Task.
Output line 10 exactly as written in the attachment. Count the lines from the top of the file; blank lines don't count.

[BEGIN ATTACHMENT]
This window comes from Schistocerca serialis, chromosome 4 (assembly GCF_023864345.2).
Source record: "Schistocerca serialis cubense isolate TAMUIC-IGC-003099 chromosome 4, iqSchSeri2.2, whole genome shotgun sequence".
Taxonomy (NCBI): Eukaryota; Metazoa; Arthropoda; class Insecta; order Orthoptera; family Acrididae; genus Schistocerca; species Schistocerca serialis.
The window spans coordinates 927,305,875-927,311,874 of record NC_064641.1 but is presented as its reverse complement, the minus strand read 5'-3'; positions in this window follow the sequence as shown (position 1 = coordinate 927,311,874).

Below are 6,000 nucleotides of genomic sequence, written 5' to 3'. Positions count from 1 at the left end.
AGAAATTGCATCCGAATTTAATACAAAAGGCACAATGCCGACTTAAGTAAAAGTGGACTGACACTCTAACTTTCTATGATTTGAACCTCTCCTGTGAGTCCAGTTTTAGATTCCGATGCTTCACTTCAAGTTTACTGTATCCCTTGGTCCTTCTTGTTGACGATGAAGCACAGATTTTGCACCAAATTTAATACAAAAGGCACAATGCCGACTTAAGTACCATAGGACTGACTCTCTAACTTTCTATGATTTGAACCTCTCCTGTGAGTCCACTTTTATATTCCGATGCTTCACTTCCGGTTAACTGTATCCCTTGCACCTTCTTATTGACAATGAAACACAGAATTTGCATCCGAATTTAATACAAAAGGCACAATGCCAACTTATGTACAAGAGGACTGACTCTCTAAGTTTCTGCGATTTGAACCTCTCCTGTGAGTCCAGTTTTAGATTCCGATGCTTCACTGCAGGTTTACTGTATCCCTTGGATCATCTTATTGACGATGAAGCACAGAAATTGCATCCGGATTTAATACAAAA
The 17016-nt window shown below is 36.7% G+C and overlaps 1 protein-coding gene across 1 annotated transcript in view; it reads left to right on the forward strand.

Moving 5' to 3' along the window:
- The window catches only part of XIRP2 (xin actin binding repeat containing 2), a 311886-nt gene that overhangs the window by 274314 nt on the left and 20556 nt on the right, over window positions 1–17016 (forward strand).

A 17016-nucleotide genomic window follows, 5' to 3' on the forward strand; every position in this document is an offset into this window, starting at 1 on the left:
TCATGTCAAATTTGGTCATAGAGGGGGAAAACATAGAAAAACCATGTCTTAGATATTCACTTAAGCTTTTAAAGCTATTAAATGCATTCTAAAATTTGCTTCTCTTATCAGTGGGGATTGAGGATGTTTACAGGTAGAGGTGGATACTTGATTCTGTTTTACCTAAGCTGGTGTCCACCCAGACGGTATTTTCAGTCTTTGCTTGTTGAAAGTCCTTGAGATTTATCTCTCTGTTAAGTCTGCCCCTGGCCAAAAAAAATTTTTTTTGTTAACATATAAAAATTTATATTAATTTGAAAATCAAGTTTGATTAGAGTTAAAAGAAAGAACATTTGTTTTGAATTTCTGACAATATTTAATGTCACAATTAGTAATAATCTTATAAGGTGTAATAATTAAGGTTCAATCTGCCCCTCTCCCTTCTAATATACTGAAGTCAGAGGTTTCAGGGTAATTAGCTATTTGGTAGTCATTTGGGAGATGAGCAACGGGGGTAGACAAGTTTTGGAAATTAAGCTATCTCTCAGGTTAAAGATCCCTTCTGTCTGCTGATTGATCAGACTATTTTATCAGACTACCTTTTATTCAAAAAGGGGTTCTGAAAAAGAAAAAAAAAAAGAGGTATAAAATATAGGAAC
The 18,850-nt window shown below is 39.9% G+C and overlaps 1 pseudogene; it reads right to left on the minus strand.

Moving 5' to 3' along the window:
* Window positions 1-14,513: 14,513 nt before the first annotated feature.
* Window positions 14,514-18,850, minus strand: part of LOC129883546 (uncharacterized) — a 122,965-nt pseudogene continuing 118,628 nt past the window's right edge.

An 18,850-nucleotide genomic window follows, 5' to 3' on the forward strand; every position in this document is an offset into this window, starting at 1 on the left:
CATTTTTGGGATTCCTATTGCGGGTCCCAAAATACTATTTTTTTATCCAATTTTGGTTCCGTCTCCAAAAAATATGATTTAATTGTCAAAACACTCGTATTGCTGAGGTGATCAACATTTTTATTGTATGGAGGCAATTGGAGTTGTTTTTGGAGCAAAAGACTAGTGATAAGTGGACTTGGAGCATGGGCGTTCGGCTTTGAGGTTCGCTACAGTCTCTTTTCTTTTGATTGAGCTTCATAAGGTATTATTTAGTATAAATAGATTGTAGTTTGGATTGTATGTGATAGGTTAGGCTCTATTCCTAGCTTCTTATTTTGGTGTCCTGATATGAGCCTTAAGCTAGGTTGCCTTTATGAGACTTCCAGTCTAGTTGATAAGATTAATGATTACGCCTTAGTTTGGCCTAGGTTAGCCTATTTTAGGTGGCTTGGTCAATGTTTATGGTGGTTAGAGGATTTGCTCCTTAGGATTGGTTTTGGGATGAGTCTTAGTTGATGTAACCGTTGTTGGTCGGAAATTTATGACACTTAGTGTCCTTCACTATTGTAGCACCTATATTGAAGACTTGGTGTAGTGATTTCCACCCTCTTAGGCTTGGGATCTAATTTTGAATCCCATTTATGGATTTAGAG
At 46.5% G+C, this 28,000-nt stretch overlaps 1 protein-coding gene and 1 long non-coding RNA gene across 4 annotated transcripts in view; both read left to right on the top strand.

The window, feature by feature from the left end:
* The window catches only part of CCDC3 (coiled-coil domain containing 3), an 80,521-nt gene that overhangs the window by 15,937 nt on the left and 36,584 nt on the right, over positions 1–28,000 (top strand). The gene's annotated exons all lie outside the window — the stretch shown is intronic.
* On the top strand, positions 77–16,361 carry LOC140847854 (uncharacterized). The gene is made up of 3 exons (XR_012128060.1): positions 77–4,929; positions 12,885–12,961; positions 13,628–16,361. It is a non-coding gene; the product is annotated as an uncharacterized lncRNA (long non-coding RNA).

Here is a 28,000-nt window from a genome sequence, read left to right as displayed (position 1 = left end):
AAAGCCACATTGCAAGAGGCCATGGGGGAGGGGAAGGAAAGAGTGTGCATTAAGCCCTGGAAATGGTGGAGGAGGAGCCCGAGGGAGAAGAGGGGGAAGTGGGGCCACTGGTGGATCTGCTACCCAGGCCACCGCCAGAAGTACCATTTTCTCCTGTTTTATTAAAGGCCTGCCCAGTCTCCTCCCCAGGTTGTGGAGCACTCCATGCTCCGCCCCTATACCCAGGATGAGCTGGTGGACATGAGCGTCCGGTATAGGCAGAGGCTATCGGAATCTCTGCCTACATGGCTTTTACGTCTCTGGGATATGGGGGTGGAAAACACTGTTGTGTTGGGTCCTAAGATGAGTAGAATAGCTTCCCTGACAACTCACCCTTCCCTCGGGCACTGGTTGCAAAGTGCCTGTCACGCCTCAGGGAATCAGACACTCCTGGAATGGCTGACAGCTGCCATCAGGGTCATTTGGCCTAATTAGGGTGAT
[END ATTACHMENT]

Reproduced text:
A 17016-nucleotide genomic window follows, 5' to 3' on the forward strand; every position in this document is an offset into this window, starting at 1 on the left: